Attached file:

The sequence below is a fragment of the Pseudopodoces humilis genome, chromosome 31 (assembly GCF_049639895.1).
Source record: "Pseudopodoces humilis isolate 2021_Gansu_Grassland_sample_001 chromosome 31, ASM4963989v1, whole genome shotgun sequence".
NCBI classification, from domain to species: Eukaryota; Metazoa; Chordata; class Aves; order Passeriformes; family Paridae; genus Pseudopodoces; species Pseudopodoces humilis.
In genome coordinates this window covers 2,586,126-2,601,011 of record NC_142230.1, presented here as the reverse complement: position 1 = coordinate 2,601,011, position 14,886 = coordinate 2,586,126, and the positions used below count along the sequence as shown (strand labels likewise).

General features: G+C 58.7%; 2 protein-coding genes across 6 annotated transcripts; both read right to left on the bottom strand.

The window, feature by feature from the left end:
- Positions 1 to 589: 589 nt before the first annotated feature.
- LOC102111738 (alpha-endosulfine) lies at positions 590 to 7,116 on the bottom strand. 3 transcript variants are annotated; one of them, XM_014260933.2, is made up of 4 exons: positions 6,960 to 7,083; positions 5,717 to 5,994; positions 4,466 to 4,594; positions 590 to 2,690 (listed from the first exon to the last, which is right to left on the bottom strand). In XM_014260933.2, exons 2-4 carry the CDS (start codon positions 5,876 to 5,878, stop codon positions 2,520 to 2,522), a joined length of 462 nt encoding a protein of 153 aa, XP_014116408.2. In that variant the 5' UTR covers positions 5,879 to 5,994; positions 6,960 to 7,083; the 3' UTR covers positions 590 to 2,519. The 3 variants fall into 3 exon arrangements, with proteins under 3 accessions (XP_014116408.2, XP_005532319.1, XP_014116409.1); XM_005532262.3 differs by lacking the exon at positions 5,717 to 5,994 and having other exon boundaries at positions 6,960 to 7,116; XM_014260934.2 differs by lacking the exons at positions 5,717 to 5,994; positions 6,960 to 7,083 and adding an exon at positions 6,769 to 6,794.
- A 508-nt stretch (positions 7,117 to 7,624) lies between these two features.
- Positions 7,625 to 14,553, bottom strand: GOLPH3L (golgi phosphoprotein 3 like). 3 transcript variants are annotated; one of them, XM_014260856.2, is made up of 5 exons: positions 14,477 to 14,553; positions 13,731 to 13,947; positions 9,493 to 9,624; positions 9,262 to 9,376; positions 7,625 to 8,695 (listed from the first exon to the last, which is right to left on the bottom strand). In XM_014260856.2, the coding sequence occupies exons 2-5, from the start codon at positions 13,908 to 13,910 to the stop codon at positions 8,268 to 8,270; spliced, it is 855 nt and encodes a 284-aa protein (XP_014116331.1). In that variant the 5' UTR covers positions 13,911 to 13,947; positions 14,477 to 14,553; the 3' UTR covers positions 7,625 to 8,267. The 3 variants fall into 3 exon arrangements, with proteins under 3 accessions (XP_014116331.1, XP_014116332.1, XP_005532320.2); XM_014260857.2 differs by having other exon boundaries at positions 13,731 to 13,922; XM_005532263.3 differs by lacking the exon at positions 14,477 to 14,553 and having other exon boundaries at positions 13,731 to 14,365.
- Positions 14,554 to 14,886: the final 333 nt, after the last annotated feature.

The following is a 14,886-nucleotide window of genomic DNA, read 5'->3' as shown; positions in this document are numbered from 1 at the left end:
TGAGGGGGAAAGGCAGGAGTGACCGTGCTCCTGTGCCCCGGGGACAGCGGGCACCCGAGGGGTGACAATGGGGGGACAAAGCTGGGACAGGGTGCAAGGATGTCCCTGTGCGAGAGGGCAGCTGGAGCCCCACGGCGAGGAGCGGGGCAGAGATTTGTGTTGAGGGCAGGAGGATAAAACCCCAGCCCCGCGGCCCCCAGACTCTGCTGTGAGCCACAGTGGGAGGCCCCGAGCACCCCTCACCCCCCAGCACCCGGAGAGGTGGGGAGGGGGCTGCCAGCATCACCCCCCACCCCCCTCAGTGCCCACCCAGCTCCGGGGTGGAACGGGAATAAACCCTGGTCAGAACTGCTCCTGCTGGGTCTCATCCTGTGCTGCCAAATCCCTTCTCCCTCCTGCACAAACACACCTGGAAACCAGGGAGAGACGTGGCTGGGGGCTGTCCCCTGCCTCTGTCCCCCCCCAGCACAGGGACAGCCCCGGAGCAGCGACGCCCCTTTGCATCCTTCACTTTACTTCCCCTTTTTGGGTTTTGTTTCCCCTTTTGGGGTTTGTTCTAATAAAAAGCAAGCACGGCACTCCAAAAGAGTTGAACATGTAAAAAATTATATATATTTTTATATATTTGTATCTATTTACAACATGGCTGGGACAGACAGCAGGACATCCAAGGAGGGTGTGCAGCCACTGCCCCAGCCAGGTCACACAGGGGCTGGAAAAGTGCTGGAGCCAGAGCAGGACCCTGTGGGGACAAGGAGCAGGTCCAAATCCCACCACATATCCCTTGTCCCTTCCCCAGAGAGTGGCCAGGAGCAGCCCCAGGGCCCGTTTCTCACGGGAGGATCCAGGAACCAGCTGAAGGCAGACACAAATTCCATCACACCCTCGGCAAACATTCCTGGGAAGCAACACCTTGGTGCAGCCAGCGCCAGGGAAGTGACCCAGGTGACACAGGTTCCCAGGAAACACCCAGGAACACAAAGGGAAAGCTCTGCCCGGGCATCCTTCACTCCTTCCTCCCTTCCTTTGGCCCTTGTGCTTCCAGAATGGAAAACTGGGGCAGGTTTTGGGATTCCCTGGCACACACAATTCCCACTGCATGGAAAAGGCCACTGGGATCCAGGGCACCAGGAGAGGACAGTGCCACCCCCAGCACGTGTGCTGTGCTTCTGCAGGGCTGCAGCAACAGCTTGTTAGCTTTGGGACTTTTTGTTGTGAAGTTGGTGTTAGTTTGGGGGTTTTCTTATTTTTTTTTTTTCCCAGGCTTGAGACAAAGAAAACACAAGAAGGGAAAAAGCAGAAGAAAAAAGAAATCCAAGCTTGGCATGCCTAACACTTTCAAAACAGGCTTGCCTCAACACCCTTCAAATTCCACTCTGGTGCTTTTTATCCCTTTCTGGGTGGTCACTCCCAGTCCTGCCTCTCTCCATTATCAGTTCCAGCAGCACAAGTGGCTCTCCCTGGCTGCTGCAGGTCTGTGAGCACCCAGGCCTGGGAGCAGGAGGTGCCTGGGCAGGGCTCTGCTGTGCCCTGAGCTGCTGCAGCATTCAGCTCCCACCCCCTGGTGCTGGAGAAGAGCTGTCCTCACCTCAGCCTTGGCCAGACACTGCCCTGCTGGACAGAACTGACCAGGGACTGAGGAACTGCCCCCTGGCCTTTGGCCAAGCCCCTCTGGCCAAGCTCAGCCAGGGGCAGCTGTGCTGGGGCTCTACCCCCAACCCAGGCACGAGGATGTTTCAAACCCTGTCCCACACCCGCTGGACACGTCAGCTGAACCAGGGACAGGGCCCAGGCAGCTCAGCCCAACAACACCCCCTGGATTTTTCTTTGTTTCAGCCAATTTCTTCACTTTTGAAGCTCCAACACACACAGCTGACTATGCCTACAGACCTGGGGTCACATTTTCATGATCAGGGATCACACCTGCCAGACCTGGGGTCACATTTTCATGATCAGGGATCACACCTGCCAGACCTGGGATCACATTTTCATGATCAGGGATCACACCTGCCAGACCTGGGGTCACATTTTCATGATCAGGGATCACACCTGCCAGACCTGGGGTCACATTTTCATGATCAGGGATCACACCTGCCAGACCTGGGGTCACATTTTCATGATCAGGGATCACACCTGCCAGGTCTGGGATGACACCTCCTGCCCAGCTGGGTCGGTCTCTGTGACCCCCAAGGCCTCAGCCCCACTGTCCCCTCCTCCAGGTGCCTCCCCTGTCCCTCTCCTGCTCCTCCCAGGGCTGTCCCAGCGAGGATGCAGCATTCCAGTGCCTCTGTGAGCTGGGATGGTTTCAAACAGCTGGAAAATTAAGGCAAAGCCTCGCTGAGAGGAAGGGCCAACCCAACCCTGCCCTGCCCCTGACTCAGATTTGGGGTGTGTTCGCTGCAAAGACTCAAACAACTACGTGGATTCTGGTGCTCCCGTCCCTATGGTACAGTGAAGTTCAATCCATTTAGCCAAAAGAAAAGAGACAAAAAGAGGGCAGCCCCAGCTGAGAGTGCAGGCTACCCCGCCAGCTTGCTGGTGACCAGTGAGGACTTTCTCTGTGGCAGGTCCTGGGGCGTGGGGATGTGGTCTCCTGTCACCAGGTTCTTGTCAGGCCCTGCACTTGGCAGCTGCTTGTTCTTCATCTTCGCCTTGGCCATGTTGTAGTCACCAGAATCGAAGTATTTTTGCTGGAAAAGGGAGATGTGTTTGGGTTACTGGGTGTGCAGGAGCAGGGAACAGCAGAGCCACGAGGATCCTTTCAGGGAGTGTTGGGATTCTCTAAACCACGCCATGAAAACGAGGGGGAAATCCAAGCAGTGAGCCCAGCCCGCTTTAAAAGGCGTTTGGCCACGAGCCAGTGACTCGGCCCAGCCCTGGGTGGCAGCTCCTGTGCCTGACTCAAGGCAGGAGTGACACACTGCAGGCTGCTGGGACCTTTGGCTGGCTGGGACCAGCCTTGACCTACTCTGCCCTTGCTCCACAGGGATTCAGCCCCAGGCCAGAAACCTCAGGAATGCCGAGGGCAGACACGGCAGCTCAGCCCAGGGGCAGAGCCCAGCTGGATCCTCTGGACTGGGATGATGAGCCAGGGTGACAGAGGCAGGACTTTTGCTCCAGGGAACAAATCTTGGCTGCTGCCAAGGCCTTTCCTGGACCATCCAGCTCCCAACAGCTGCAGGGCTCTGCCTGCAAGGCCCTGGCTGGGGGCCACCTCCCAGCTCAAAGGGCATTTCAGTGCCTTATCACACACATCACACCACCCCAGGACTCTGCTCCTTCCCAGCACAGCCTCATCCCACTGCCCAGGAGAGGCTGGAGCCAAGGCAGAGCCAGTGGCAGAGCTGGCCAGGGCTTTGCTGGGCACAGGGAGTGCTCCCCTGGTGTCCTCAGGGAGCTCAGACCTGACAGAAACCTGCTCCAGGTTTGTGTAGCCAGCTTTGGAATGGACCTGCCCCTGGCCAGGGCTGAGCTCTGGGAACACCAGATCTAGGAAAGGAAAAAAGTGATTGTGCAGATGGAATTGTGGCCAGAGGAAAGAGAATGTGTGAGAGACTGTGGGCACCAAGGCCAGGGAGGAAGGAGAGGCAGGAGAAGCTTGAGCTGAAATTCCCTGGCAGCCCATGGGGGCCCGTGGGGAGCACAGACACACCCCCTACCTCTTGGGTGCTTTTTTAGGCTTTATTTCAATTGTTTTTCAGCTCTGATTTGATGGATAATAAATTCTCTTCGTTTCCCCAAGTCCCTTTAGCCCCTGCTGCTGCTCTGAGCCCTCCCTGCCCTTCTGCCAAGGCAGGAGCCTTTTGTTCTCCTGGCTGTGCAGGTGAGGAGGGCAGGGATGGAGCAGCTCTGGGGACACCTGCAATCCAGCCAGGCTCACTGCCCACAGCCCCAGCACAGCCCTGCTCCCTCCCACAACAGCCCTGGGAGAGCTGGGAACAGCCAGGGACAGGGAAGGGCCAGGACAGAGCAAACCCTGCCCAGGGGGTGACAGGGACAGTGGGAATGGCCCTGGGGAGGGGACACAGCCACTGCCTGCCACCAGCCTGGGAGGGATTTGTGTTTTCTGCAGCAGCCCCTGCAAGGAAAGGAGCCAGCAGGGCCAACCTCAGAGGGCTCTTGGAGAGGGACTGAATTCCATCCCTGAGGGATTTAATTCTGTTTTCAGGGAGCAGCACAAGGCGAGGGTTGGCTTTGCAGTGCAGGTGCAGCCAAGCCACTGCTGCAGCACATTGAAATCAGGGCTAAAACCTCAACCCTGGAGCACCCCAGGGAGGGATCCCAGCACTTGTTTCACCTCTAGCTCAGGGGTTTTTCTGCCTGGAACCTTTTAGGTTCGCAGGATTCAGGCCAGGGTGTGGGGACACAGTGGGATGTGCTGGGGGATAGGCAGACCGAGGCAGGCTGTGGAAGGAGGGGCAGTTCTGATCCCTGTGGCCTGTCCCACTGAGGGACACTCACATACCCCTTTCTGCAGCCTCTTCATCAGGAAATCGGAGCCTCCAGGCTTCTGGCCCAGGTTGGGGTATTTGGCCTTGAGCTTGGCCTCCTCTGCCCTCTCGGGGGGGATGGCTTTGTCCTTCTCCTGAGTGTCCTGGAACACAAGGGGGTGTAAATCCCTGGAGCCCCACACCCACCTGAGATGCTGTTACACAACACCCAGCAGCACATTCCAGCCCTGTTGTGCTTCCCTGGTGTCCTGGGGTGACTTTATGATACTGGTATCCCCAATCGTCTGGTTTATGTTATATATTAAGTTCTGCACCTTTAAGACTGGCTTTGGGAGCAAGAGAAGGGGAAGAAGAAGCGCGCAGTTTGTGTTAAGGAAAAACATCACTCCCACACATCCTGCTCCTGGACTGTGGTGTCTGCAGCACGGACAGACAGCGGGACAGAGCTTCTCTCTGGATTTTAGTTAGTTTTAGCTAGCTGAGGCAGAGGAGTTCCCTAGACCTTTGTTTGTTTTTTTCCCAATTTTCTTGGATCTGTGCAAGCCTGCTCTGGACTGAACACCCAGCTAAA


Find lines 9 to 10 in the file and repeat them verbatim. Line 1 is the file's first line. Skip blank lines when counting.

- A 508-nt stretch (positions 7,117 to 7,624) lies between these two features.
- Positions 7,625 to 14,553, bottom strand: GOLPH3L (golgi phosphoprotein 3 like). 3 transcript variants are annotated; one of them, XM_014260856.2, is made up of 5 exons: positions 14,477 to 14,553; positions 13,731 to 13,947; positions 9,493 to 9,624; positions 9,262 to 9,376; positions 7,625 to 8,695 (listed from the first exon to the last, which is right to left on the bottom strand). In XM_014260856.2, the coding sequence occupies exons 2-5, from the start codon at positions 13,908 to 13,910 to the stop codon at positions 8,268 to 8,270; spliced, it is 855 nt and encodes a 284-aa protein (XP_014116331.1). In that variant the 5' UTR covers positions 13,911 to 13,947; positions 14,477 to 14,553; the 3' UTR covers positions 7,625 to 8,267. The 3 variants fall into 3 exon arrangements, with proteins under 3 accessions (XP_014116331.1, XP_014116332.1, XP_005532320.2); XM_014260857.2 differs by having other exon boundaries at positions 13,731 to 13,922; XM_005532263.3 differs by lacking the exon at positions 14,477 to 14,553 and having other exon boundaries at positions 13,731 to 14,365.